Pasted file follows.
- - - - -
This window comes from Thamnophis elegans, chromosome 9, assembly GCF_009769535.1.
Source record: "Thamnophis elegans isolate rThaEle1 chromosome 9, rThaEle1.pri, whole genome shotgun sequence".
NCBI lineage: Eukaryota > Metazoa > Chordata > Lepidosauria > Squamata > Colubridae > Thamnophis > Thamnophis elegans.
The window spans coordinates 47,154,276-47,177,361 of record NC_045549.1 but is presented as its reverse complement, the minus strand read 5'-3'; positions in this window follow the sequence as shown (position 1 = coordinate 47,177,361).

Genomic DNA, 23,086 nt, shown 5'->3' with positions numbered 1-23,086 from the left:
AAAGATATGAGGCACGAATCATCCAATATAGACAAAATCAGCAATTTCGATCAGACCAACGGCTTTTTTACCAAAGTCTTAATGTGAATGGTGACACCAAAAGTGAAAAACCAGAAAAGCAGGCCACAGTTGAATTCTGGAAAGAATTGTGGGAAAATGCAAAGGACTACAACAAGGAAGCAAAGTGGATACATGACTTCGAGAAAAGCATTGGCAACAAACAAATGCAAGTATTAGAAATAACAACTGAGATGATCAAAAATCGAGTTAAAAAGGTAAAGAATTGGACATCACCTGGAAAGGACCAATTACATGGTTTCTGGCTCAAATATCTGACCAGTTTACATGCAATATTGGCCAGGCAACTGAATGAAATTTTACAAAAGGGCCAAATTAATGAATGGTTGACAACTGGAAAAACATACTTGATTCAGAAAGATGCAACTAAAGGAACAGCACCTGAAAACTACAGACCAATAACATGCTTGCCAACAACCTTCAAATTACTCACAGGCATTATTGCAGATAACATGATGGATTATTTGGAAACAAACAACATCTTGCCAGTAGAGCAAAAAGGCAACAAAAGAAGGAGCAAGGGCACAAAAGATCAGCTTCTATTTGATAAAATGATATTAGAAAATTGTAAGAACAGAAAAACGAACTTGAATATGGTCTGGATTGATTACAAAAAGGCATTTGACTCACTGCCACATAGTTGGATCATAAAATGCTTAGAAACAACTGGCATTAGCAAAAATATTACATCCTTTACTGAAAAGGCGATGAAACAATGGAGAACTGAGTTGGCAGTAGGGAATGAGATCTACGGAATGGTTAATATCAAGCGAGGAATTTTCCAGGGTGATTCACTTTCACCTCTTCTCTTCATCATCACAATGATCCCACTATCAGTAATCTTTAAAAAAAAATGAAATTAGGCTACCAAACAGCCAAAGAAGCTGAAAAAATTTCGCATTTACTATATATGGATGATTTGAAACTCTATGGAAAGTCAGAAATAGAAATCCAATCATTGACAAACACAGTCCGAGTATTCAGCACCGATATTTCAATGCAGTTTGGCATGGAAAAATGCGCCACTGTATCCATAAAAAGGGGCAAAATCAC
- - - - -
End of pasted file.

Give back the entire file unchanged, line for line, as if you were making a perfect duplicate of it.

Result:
This window comes from Thamnophis elegans, chromosome 9, assembly GCF_009769535.1.
Source record: "Thamnophis elegans isolate rThaEle1 chromosome 9, rThaEle1.pri, whole genome shotgun sequence".
NCBI lineage: Eukaryota > Metazoa > Chordata > Lepidosauria > Squamata > Colubridae > Thamnophis > Thamnophis elegans.
The window spans coordinates 47,154,276-47,177,361 of record NC_045549.1 but is presented as its reverse complement, the minus strand read 5'-3'; positions in this window follow the sequence as shown (position 1 = coordinate 47,177,361).

Genomic DNA, 23,086 nt, shown 5'->3' with positions numbered 1-23,086 from the left:
AAAGATATGAGGCACGAATCATCCAATATAGACAAAATCAGCAATTTCGATCAGACCAACGGCTTTTTTACCAAAGTCTTAATGTGAATGGTGACACCAAAAGTGAAAAACCAGAAAAGCAGGCCACAGTTGAATTCTGGAAAGAATTGTGGGAAAATGCAAAGGACTACAACAAGGAAGCAAAGTGGATACATGACTTCGAGAAAAGCATTGGCAACAAACAAATGCAAGTATTAGAAATAACAACTGAGATGATCAAAAATCGAGTTAAAAAGGTAAAGAATTGGACATCACCTGGAAAGGACCAATTACATGGTTTCTGGCTCAAATATCTGACCAGTTTACATGCAATATTGGCCAGGCAACTGAATGAAATTTTACAAAAGGGCCAAATTAATGAATGGTTGACAACTGGAAAAACATACTTGATTCAGAAAGATGCAACTAAAGGAACAGCACCTGAAAACTACAGACCAATAACATGCTTGCCAACAACCTTCAAATTACTCACAGGCATTATTGCAGATAACATGATGGATTATTTGGAAACAAACAACATCTTGCCAGTAGAGCAAAAAGGCAACAAAAGAAGGAGCAAGGGCACAAAAGATCAGCTTCTATTTGATAAAATGATATTAGAAAATTGTAAGAACAGAAAAACGAACTTGAATATGGTCTGGATTGATTACAAAAAGGCATTTGACTCACTGCCACATAGTTGGATCATAAAATGCTTAGAAACAACTGGCATTAGCAAAAATATTACATCCTTTACTGAAAAGGCGATGAAACAATGGAGAACTGAGTTGGCAGTAGGGAATGAGATCTACGGAATGGTTAATATCAAGCGAGGAATTTTCCAGGGTGATTCACTTTCACCTCTTCTCTTCATCATCACAATGATCCCACTATCAGTAATCTTTAAAAAAAAATGAAATTAGGCTACCAAACAGCCAAAGAAGCTGAAAAAATTTCGCATTTACTATATATGGATGATTTGAAACTCTATGGAAAGTCAGAAATAGAAATCCAATCATTGACAAACACAGTCCGAGTATTCAGCACCGATATTTCAATGCAGTTTGGCATGGAAAAATGCGCCACTGTATCCATAAAAAGGGGCAAAATCAC